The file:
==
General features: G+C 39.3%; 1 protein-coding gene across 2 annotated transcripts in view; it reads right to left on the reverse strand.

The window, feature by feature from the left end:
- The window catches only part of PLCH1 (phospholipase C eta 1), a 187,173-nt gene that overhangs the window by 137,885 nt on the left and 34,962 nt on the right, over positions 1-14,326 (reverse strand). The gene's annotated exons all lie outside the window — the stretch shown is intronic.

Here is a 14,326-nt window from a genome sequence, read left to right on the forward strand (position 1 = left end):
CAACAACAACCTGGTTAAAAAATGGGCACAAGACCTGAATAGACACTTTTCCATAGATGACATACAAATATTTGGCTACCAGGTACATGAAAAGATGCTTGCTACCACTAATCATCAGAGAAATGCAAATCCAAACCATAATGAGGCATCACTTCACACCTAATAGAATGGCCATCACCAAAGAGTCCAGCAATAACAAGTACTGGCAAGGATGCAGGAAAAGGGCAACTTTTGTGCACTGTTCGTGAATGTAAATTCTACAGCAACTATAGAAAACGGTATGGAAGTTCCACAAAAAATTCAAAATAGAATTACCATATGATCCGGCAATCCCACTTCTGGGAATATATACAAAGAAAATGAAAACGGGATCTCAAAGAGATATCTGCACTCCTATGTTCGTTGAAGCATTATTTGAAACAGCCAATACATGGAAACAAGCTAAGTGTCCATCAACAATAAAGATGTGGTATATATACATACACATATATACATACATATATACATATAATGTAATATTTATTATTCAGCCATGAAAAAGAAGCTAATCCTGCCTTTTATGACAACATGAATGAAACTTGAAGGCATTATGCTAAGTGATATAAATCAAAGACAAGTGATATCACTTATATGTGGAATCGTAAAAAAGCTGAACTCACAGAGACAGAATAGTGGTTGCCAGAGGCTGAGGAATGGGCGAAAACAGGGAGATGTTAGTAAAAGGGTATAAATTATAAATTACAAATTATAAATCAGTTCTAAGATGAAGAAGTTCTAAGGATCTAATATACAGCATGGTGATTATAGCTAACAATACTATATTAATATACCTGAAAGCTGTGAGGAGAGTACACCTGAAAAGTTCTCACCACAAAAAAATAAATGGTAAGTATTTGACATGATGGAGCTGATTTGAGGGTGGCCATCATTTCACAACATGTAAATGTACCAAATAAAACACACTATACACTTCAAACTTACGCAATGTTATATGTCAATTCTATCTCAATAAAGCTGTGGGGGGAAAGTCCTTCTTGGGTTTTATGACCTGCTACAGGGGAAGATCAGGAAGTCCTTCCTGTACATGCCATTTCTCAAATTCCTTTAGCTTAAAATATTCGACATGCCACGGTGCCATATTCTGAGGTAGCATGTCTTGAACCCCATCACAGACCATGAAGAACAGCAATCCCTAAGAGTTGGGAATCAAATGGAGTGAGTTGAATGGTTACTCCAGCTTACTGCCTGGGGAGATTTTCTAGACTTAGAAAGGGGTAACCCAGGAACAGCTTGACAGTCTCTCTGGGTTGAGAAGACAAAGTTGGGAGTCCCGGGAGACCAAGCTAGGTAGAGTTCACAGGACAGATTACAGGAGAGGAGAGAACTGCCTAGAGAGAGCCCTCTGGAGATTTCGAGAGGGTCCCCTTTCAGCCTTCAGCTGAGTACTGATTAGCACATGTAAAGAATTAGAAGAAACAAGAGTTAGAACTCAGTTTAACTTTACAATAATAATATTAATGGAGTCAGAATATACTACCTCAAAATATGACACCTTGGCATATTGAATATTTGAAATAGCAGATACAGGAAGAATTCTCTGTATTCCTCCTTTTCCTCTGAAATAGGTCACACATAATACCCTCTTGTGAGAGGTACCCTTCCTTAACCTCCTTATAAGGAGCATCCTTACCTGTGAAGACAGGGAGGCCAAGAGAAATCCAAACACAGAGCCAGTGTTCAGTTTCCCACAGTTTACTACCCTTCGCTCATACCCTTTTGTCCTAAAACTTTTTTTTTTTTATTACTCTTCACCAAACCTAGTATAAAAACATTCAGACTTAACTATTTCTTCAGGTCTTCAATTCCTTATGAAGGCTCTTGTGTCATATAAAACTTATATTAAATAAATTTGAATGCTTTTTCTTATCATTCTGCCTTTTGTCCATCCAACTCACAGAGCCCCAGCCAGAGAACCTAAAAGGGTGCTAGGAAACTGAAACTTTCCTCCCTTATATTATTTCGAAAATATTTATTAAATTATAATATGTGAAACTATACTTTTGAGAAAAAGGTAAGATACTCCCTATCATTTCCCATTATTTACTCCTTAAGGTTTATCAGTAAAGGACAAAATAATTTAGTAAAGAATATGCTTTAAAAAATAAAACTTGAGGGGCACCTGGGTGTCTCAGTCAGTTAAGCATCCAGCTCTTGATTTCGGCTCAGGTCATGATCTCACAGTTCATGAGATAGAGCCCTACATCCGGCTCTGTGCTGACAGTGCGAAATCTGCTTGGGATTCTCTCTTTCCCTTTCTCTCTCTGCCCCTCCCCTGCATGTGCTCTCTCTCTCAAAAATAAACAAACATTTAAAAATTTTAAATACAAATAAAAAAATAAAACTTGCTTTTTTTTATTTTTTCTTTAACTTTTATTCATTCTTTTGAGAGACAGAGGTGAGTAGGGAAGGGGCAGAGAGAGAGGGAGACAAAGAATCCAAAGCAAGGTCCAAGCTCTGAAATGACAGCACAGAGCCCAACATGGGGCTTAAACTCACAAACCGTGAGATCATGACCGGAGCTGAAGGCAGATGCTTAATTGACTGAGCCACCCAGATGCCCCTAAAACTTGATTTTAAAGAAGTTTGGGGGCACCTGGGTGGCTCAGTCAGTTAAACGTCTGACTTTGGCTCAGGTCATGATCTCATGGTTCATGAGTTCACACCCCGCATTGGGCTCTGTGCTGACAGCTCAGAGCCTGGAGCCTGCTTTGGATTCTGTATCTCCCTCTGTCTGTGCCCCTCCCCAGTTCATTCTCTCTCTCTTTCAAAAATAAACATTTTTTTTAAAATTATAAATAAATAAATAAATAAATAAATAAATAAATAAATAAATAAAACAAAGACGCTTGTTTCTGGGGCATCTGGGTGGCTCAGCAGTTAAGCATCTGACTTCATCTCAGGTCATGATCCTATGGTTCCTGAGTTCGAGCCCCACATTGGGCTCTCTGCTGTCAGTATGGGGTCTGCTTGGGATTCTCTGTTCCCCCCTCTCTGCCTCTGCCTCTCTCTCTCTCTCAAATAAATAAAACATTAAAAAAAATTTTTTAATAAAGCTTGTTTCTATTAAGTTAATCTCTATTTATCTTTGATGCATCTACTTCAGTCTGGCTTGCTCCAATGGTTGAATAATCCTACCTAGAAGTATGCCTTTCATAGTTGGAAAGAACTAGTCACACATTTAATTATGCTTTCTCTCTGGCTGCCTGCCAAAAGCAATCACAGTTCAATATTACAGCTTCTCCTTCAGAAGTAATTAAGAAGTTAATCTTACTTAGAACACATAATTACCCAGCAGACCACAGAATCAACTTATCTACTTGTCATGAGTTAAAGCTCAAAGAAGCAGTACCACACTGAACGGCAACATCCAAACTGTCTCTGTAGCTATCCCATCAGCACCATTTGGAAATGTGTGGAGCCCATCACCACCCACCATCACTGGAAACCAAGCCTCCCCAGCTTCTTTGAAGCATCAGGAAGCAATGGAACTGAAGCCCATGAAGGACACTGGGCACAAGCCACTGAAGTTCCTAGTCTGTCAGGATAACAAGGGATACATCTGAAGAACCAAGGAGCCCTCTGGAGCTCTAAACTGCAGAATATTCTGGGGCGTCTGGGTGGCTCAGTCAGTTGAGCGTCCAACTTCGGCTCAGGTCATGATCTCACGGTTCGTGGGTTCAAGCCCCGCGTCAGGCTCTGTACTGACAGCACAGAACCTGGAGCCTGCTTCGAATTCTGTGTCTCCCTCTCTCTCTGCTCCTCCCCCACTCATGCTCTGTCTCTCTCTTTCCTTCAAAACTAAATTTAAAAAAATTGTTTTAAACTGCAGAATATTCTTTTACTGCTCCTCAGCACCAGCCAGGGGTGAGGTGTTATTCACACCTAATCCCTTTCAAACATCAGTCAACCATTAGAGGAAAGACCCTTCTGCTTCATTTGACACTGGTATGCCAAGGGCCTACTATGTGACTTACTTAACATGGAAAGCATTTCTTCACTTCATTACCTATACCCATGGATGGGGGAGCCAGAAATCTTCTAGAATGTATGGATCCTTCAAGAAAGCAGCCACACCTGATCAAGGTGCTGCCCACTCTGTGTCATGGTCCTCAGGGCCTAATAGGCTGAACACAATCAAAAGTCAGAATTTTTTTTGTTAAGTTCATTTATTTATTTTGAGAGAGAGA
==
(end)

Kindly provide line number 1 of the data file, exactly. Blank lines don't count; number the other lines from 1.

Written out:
General features: G+C 39.3%; 1 protein-coding gene across 2 annotated transcripts in view; it reads right to left on the reverse strand.